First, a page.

This article intends to raise questions about the attempts to approach journalism - real - with entertainment, through an unusual version of diversional journalism. In addition, study the importance of these contents for television news and whether they make up a mandatory scope for television news.

From this perspective, we seek to point out in this text the strategies of journalism; the reach, the importance of diversional journalism and the journalist’s own “starletizarion”1 as an action to enhance journalism itself.

Journalists going beyond the news

The concept of the journalist’s “starletization”1 here assumes the appropriation of the sense of star, that is, of the actresses who stood out in artistic presentations, in theater, in shows; that person who stands out in front of a group. It is also inspired by the concept applied by Coutinho (2001, s/p.):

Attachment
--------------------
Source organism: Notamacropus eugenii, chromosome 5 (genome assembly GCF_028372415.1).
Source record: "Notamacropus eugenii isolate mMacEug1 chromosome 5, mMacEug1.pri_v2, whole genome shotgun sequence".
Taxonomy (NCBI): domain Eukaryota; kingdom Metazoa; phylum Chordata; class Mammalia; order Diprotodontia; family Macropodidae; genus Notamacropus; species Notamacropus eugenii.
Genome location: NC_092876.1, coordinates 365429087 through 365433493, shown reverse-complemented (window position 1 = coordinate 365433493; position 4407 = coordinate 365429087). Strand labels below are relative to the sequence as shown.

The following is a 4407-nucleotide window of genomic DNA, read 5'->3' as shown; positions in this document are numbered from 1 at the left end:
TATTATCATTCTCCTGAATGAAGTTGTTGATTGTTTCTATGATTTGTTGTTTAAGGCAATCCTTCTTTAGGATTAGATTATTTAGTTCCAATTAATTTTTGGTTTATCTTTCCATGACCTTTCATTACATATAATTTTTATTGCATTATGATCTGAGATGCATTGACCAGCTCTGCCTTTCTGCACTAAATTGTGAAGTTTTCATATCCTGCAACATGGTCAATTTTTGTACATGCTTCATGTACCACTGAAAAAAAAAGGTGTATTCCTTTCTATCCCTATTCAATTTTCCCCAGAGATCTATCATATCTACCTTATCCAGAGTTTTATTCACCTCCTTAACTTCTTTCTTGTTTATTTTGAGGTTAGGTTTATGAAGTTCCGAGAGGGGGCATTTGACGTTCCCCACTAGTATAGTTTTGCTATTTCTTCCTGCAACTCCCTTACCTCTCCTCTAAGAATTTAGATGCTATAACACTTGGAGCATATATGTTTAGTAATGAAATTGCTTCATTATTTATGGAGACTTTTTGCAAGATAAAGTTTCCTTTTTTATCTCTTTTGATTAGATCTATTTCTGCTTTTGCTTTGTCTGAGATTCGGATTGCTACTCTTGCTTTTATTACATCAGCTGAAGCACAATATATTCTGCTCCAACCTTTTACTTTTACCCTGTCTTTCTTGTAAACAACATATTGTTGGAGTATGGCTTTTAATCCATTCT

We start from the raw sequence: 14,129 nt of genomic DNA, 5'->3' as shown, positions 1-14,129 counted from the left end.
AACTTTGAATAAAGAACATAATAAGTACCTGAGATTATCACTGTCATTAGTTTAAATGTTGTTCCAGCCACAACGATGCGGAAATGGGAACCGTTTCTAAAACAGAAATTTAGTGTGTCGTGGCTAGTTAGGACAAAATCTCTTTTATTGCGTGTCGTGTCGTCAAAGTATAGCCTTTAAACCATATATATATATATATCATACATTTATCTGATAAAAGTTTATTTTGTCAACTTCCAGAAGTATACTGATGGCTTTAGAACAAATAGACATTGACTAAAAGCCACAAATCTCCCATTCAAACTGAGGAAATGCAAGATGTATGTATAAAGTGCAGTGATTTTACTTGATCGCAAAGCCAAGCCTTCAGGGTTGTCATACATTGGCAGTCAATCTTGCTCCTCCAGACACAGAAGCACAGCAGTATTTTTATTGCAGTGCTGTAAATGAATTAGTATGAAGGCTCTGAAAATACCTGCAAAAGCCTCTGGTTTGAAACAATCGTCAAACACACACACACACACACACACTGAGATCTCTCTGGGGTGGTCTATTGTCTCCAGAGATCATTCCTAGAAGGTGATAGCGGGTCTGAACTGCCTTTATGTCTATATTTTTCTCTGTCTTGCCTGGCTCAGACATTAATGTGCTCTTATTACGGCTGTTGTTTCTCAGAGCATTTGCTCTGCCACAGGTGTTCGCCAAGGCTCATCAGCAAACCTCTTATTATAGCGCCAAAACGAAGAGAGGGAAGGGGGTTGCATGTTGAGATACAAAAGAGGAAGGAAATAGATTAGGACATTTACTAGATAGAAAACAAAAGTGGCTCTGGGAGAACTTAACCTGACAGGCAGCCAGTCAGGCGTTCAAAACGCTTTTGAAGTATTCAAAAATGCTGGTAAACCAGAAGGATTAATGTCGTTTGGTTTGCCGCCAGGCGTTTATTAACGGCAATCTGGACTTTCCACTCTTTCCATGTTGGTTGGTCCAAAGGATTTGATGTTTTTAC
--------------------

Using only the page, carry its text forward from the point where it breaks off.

[...] by overflowing the imaginary and reaching information, mass culture would end up imposing a dramatization on the news report. In addition, there would be a process of ‘starletization’, in which their private lives as actors of society and of the star system would become public, always as a report of confidences, based on emotional appeal.

Regarding the journalist’s “starletization”, Lopes and Vieira (2004, p. 119) define as:

Starlet presenters that are most easily found on most popular television stations. Infotainment thus provokes, in France the emergence of this new category, the entertaining journalist [...] this spectacular journalism has made even the traditional news programs, in order to provide greater dramatization to the facts reported, use cinema resources [ ...].

The authors go further, explaining that this movement of “starletization” gains strength when it is inserted in the curricula of universities. In the authors’ view:

This transgenic seems to have a long future, since on the one hand, it presents a consumer market, on the other, it already has mechanisms designed to perpetuate them. In Brazil, private colleges identified with ‘starletization’, the media showcase built by the animators of such television programs - it is also present on the radio and in magazines - created disciplines of entertainment journalism, aiming at training professionals for this model.